clustRviz aims to enable fast computation and easy visualization of Convex Clustering solution paths.


You can install clustRviz from github with:

# install.packages("devtools")

Note that RcppEigen (which clustRviz internally) triggers many compiler warnings (which cannot be suppressed per CRAN policies). Many of these warnings can be locally suppressed by adding the line CXX11FLAGS+=-Wno-ignored-attributes to your ~/.R/Makevars file. To install an R package from source, you will need suitable development tools installed including a C++ compiler and potentially a Fortran runtime. Details about these toolchains are available on CRAN for Windows and macOS.


There are two main entry points to the clustRviz package, the CARP and CBASS functions, which perform convex clustering and convex biclustering respectively. We demonstrate the use of these two functions on a text minining data set, presidential_speech, which measures how often the 44 U.S. presidents used certain words in their public addresses.

#> Registered S3 method overwritten by 'seriation':
#>   method         from 
#>   reorder.hclust gclus
presidential_speech[1:6, 1:6]
#>                     amount appropri  british     cent commerci commission
#> Abraham Lincoln   3.433987 2.397895 1.791759 2.564949 2.708050   2.079442
#> Andrew Jackson    4.248495 4.663439 2.995732 1.945910 3.828641   3.218876
#> Andrew Johnson    4.025352 3.091042 2.833213 3.332205 2.772589   2.079442
#> Barack Obama      1.386294 0.000000 0.000000 1.386294 0.000000   0.000000
#> Benjamin Harrison 4.060443 4.174387 2.302585 4.304065 3.663562   3.465736
#> Calvin Coolidge   3.713572 4.094345 1.386294 3.555348 2.639057   1.609438


We begin by clustering this data set, grouping the rows (presidents) into clusters:

carp_fit <- CARP(presidential_speech)
#> Pre-computing weights and edge sets
#> Computing Convex Clustering [CARP] Path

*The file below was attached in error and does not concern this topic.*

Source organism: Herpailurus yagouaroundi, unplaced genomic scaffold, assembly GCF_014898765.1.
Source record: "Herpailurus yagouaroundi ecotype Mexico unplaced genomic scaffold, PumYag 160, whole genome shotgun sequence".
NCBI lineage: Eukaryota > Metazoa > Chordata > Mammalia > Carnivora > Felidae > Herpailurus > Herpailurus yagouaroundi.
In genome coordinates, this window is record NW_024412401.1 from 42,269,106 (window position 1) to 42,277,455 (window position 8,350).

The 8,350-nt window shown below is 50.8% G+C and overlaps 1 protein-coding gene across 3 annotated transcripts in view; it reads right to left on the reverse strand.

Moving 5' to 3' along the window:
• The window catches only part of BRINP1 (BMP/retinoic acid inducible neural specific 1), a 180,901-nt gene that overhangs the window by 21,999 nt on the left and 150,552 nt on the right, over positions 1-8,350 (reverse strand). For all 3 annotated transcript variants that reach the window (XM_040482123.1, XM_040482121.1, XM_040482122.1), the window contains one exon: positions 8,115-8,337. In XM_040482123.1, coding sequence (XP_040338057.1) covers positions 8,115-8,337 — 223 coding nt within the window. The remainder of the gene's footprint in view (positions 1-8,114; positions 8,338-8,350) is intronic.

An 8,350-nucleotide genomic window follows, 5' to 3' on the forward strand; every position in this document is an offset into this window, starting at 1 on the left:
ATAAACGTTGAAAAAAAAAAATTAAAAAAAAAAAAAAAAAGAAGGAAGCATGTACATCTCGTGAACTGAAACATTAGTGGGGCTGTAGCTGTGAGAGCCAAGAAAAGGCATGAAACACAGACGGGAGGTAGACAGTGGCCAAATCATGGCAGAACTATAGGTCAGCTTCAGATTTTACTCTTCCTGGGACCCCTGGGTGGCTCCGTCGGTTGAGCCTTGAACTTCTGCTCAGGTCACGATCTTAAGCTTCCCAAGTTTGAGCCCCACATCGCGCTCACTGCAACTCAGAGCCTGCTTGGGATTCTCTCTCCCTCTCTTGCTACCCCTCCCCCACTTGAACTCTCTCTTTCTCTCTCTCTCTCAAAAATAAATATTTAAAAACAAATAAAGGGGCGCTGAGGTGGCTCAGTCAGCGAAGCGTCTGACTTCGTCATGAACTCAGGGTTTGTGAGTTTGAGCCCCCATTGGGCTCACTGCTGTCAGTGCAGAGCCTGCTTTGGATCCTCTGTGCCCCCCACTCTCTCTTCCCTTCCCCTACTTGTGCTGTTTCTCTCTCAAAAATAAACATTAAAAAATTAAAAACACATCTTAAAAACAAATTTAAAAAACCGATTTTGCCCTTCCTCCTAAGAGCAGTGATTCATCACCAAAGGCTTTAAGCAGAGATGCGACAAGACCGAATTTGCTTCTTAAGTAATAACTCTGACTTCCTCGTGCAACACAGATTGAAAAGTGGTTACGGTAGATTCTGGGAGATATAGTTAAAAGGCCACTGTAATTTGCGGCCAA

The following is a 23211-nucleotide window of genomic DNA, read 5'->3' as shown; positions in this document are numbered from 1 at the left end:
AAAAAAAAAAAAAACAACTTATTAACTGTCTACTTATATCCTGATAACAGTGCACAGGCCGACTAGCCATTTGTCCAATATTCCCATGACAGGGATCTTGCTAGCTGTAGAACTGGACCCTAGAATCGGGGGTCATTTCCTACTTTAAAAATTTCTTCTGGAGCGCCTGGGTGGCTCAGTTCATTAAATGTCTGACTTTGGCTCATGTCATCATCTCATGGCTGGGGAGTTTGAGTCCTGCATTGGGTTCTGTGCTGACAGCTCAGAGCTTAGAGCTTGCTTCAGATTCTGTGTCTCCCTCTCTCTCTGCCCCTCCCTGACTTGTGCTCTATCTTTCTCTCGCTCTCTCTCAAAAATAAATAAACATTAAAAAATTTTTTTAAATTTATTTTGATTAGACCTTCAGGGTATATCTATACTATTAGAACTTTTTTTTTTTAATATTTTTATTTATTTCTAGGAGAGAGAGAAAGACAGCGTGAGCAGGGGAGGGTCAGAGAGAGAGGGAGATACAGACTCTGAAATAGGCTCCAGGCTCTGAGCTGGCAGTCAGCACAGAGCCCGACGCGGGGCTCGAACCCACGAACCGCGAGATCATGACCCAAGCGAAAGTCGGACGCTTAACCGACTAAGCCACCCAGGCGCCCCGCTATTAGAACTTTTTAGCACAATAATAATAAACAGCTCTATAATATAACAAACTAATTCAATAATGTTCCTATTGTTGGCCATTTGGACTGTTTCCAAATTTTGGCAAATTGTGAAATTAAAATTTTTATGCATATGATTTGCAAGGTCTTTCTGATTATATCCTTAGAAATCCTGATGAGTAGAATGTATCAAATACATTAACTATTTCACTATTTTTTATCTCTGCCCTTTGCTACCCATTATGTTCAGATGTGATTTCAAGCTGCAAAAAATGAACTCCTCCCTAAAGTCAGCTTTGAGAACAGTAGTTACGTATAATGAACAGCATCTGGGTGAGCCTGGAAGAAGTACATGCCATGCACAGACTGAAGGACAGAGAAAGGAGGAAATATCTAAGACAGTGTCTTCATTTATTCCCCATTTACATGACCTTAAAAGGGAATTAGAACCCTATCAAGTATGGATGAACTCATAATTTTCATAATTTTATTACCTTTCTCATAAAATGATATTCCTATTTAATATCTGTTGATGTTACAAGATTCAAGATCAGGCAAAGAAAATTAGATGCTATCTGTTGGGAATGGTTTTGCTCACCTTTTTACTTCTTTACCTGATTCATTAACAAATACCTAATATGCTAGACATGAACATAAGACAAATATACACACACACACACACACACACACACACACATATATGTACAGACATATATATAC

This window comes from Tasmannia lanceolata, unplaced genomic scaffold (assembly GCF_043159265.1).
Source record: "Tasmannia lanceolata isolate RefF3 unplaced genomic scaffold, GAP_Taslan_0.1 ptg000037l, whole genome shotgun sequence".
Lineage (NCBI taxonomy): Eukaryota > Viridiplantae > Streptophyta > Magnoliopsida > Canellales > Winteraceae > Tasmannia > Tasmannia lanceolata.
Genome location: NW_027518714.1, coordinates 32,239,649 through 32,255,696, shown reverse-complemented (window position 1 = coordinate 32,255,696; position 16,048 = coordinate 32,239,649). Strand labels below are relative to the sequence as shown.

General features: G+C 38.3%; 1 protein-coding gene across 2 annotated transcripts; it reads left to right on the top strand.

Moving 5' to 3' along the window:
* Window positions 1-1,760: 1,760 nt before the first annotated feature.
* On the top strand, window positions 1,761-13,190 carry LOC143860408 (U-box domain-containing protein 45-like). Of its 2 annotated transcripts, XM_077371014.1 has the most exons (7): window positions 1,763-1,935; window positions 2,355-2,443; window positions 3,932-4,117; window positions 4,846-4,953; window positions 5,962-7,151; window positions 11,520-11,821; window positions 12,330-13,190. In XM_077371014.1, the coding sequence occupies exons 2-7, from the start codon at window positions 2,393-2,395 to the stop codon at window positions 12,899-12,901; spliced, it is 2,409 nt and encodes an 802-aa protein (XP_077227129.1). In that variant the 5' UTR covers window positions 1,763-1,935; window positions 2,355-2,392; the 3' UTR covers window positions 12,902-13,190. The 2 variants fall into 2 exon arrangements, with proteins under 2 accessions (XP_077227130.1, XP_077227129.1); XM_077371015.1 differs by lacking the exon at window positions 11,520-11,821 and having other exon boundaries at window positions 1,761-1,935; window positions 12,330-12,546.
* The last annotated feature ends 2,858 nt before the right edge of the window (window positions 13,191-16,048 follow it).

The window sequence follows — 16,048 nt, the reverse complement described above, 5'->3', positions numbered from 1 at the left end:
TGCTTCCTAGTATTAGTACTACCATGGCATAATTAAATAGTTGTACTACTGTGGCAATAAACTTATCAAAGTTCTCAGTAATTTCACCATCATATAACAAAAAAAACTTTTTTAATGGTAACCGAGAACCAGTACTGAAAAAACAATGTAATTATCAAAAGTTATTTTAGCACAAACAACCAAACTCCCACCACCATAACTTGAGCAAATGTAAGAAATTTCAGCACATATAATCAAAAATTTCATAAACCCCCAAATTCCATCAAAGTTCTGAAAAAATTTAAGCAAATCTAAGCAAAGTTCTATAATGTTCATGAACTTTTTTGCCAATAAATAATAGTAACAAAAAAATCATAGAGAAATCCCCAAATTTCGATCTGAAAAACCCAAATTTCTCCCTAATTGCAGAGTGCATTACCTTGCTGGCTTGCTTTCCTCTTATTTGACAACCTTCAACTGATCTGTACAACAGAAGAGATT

#> Post-processing
#> CARP Fit Summary
#> ====================
#> Algorithm: CARP (t = 1.05) 
#> Fit Time: 0.142 secs 
#> Total Time: 0.636 secs 
#> Number of Observations: 44 
#> Number of Variables:    75 
#> Pre-processing options:
#>  - Columnwise centering: TRUE 
#>  - Columnwise scaling:   FALSE 
#> Weights:
#>  - Source: Radial Basis Function Kernel Weights
#>  - Distance Metric: Euclidean
#>  - Scale parameter (phi): 0.01 [Data-Driven]
#>  - Sparsified: 4 Nearest Neighbors [Data-Driven]

The algorithmic regularization technique employed by CARP makes computation of the whole solution path almost immediate.

We can examine the result of CARP graphically. We begin with a standard dendrogram, with three clusters highlighted:

plot(carp_fit, type = "dendrogram", k = 3)

Examing the dendrogram, we see two clear clusters, consisting of pre-WWII and post-WWII presidents and Warren G. Harding as a possible outlier. Harding is generally considered one of the worst US presidents of all time, so this is perhaps not too surprising.

A more interesting visualization is the dynamic path visualization, whereby we can watch the clusters fuse as the regularization level is increased:

plot(carp_fit, type = "path", dynamic = TRUE)


The use of CBASS for convex biclustering is similar, and we demonstrate it here with a cluster heatmap, with the regularization set to give 3 observation clusters:

cbass_fit <- CBASS(presidential_speech)
#> Pre-computing column weights and edge sets
#> Pre-computing row weights and edge sets
#> Computing Convex Bi-Clustering [CBASS] Path
#> Post-processing rows
#> Post-processing columns
plot(cbass_fit, k.row = 3)

By default, plotting the result of CBASS gives the traditional cluster heatmap, but we can also get the row or column dendrograms as well:

plot(cbass_fit, type = "row.dendrogram", k.row = 3)

By default, if a regularization level is specified, all plotting functions in clustRviz will plot the clustered data. If the regularization level is not specified, the raw data will be plotted instead:

plot(cbass_fit, type = "heatmap")

More details about the use and mathematical formulation of CARP and CBASS may be found in the package documentation.